The GMG deal apparently expires on Thursday, so there is a little tension as to whether we will still see a similar price drop on Black Friday from somewhere else. On the other hand, the Steam sale begins on Wednesday, so you can probably safely hedge your bets then.

Impression: Firefall

When we last left Firefall, it was in the beta and I was labeling it “Firefail” in a moment of supreme cleverness. Basically, an early tutorial quest that required me to pick up a handgun wouldn’t complete, and a later re-attempt at playing the beta found me unable to download the final 0.04 MB of the file.

This time around, everything worked and I have spent ~13 hours across last week getting a feel for the game.

Booty Shorts are the future.

Booty Shorts are the future.

Firefall is a F2P 3rd-person shooter MMO, vaguely reminiscent of Mass Effect + Borderlands. You play as an ARES pilot, a sort of mercenary with the ability to swap in and out of battleframes, which are themselves the equivalent of classes. Different battleframes have different abilities and primary weapons, and each battleframe levels up independently of each other. At certain levels, you unlock Perks which can (usually) then be applied to your character no matter the battleframe you are wearing.

There are story quests of sorts you can follow in Firefall, although the main thrust of the game has more to do with random, open-world questing than normal MMOs. For example, a 15-minute story quest and a 2-minute quest to repair a generic Thumper generally give the same amount of XP.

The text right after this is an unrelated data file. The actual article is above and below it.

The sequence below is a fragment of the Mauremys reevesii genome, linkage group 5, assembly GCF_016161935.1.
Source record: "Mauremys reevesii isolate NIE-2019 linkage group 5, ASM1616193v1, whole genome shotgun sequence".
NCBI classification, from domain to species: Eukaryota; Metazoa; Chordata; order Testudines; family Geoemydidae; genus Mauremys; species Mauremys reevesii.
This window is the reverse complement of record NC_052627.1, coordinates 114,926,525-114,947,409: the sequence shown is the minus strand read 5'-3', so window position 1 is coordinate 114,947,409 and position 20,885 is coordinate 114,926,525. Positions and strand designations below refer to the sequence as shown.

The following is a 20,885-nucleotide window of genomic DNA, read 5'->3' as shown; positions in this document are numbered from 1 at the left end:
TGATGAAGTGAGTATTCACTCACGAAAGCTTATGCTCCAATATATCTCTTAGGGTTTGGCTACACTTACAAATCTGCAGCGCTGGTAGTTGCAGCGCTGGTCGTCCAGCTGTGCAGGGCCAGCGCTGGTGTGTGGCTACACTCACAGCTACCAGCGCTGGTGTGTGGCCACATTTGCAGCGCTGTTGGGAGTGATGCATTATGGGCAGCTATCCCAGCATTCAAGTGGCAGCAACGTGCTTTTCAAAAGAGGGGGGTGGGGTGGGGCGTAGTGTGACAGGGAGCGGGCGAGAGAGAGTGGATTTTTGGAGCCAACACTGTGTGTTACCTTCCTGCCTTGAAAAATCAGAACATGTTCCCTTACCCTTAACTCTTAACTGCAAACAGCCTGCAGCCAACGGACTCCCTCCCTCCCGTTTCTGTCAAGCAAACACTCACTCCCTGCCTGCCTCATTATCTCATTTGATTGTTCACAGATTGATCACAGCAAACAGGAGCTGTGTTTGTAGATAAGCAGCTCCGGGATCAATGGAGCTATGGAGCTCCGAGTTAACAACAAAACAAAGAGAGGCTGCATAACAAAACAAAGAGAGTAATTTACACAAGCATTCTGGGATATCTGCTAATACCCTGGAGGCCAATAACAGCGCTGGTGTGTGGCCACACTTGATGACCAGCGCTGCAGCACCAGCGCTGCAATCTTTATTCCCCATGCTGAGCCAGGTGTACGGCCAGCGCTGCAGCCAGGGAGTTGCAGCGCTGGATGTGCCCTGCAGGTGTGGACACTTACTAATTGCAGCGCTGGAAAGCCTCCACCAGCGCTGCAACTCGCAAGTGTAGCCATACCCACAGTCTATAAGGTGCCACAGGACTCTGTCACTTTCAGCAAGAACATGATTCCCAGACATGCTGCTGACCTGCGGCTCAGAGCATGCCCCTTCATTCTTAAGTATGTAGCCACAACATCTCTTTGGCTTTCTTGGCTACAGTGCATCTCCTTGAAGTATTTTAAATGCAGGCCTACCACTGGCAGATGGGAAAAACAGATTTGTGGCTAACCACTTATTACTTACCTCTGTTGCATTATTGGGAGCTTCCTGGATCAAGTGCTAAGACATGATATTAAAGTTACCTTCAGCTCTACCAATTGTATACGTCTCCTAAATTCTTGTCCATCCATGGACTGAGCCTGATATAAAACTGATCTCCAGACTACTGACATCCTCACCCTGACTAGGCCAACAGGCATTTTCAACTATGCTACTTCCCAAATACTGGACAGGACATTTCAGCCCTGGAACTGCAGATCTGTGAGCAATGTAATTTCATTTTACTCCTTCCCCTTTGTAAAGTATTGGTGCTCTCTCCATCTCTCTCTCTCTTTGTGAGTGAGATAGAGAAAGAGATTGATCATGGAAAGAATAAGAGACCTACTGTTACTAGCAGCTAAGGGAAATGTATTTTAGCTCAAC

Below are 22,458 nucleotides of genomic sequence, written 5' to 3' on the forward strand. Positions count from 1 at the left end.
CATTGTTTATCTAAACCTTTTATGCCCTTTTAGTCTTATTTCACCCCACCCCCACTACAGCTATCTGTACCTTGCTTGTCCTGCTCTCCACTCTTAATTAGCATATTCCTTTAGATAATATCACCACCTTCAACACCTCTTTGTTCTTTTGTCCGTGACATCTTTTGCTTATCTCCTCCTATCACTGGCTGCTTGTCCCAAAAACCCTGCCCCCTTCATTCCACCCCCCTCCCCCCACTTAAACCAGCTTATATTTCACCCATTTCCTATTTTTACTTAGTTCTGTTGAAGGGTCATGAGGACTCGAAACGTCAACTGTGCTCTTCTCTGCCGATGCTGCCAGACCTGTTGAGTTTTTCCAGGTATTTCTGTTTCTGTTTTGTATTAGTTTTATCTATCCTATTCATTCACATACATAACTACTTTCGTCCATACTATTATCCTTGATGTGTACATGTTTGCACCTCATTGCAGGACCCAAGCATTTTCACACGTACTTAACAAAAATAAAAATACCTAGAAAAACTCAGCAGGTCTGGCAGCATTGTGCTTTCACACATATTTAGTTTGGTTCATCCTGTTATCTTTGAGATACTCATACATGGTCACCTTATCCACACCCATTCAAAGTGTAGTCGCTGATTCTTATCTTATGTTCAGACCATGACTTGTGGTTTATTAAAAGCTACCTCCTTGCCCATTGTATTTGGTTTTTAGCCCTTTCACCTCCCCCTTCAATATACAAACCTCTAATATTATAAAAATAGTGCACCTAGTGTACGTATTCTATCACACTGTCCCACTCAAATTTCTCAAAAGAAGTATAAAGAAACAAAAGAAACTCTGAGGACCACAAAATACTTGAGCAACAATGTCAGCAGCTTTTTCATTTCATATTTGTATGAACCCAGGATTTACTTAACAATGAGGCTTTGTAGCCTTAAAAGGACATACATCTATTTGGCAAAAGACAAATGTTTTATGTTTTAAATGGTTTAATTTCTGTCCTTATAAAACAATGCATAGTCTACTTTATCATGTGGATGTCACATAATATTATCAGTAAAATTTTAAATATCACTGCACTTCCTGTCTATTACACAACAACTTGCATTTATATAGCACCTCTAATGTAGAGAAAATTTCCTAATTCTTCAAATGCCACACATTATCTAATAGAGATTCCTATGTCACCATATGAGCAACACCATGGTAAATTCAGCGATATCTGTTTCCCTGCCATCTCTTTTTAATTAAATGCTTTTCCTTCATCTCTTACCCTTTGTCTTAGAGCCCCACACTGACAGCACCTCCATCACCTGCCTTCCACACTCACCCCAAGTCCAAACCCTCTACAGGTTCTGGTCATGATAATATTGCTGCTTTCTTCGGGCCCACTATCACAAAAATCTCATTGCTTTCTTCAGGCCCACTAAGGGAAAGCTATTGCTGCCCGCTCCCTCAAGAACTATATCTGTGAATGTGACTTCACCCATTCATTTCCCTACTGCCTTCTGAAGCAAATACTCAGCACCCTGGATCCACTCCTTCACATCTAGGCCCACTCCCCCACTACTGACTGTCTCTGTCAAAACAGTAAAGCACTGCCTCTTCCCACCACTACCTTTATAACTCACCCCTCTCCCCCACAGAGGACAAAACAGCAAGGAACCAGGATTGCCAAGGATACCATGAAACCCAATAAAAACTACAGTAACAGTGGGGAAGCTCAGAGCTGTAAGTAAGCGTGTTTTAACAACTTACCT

The open-world part of questing is emphasized by the literal open-world: aside from needing to click on towers to push back the “Melding” – and the level-based mobs, a huge change from the early beta – you can generally run anywhere. And the world is absolutely HUGE in this game. Huge and vertical, even. Considering every battleframe has a jetpack (of differing quality), this lends itself quite nicely to exploring.

One of the better Glider jumps I've encountered.

One of the better Glider jumps I’ve encountered.

As always, there are downsides. Although the world is huge, it also feels relatively empty. Part of this is literal emptiness, but part of this also comes from the vast distances between quests and the cash shop-based restrictions to moving around. For example, you can purchase a cash shop vehicle right away, or wait until level 25 to get one with a cooldown. Technically you can craft 1-time use transportation solutions (Gliders) too, but it’s generally easier to just turn on auto-run inbetween waypoints as you browse Reddit on your phone.

I like how you have one character that swaps battleframes rather than a stable of alts, but in practice everything ends up feeling more restrictive than less. If you’re playing Assault, I hope you enjoy your grenade launcher primary, because that’s the same weapon you’ll be using forever. If you swap to Engineer for a change of pace after 12 levels, suddenly you’re going to need to hoof it back to the starting zone and kill level 2 mobs again, assuming you even have low-level weapons to use. Since the story missions aren’t particularly rewarding, the end result is you repairing Thumpers 200 times just to get back to where you were in the first place.

CardioFall

CardioFall